Too little way too late, Uwe Boll’s supposedly Occupy-thumping Assault on Wall Street manages even less ideas-wise than Christopher Nolan’s The Dark Knight Rises, a film whose “subtext” was apparently grafted onto its script as cameras rolled minutes from Zuccotti Park in late 2011. Boll’s cautionary tale about bad loans and the little people squashed by them is, unfortunately, less the shit-eating disasterpiece many anticipated than it is a garden-variety bummer, shorn of the nihilism and outsized majesty that made Boll relatively famous with films like House of the Dead. The director doesn’t just rein himself in; playing Assault on Wall Street absolutely straight—which is, for him, more than a little bit of a gamble—makes for a deadening product.
Dominic Purcell stumbles from scene to scene as Jim, a rock-headed security guard whose faith in the system spirals out of control when his wife, Rosie (Erin Karpluk), is diagnosed with a rare disease requiring $300-a-shot hormone treatments and a swarming cocktail of medicines. Stretched thin, but still keeping it together, Jim puts the tab on his credit cards, in good faith that his investment with a portfolio manager will reap enough cash to pay it back. It doesn’t, as the investment firm is investigated and Jim’s broker insists that he’s just “the player here, not the whole game.” Boll’s ensuing long take tells you a little bit about what the director was going for. The camera, punched in for a side-profile shot, zigzags from a questioning Jim on the left to the broker on the right. As he grows more impatient with the broker’s lack of specific answers, Jim’s resolve crumbles when the broker offers the (costly) option of a lawsuit. Boll cuts only after Jim sighs, “I just want my money back.” The timing of the pans is off and the frame isn’t exactly Tarkovskian, but this simple diagrammatic volley will resonate with anyone who watched any pointed questions about the 2008 economic collapse get buried under an avalanche of evasive buzzwords and legalese from lawmakers and money-men.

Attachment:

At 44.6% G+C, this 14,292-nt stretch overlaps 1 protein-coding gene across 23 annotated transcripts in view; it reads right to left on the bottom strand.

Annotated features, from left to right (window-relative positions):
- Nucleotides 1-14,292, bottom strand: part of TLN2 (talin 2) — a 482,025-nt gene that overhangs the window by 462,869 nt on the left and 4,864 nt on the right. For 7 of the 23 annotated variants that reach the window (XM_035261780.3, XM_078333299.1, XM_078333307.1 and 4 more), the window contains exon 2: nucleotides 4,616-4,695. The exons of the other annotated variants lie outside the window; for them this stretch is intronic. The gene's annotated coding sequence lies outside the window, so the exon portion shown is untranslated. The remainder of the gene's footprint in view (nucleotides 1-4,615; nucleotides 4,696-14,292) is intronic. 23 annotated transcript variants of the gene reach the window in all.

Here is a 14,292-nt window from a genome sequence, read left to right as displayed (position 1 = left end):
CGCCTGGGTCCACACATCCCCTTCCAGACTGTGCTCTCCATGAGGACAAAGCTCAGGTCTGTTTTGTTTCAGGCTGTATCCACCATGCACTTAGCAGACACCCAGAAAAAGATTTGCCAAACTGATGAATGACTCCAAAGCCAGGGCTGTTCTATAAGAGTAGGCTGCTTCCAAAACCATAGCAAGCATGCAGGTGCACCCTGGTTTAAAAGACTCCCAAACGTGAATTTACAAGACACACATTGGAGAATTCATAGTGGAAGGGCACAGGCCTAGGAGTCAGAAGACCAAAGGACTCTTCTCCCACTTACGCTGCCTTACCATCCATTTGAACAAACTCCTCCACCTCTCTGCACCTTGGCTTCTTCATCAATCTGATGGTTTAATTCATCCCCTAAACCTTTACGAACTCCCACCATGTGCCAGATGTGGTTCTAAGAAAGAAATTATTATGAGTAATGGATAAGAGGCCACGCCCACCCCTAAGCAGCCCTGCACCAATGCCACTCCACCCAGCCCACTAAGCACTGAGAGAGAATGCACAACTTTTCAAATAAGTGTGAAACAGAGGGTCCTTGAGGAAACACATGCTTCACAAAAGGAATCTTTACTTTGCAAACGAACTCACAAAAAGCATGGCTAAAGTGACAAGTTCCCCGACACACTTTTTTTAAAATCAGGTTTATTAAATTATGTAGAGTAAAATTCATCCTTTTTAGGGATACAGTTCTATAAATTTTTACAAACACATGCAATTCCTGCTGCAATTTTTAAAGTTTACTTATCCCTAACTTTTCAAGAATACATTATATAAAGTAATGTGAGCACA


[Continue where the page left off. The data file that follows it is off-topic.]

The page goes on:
Hopeless, Rosie commits suicide, and Jim begins plotting revenge on “the fuckin’ banks” responsible, piecing a map of his enemies together from puff pieces in magazines like Fortune. As a snarly fat-cat banker, John Heard joins a Peckinpah-worthy cast of side-stringers given weird plot importance by virtue of their appearance: Clint Howard as an arms dealer, Keith David as a wisecracking cop, Eric Roberts as a legal counselor, and Edward Furlong as Jim’s best friend. By movie’s end, Jim has a gun pointed at Heard’s Stancroft, who aligns his own lawlessness with that of the Vanderbilts, the Carnegies, and the Hearsts. His desperate spit-monologue becomes a grotesque encapsulation for the American economy, and it makes Ned Beatty’s speech in Network sound like Rumi poetry. But even with five minutes of movie left, the goofiest is still yet to come—and Boll’s insistence on plugging genre tropes into his imagined idea of populism returns us to the same cynical place as Postal, except with none of the sizzle.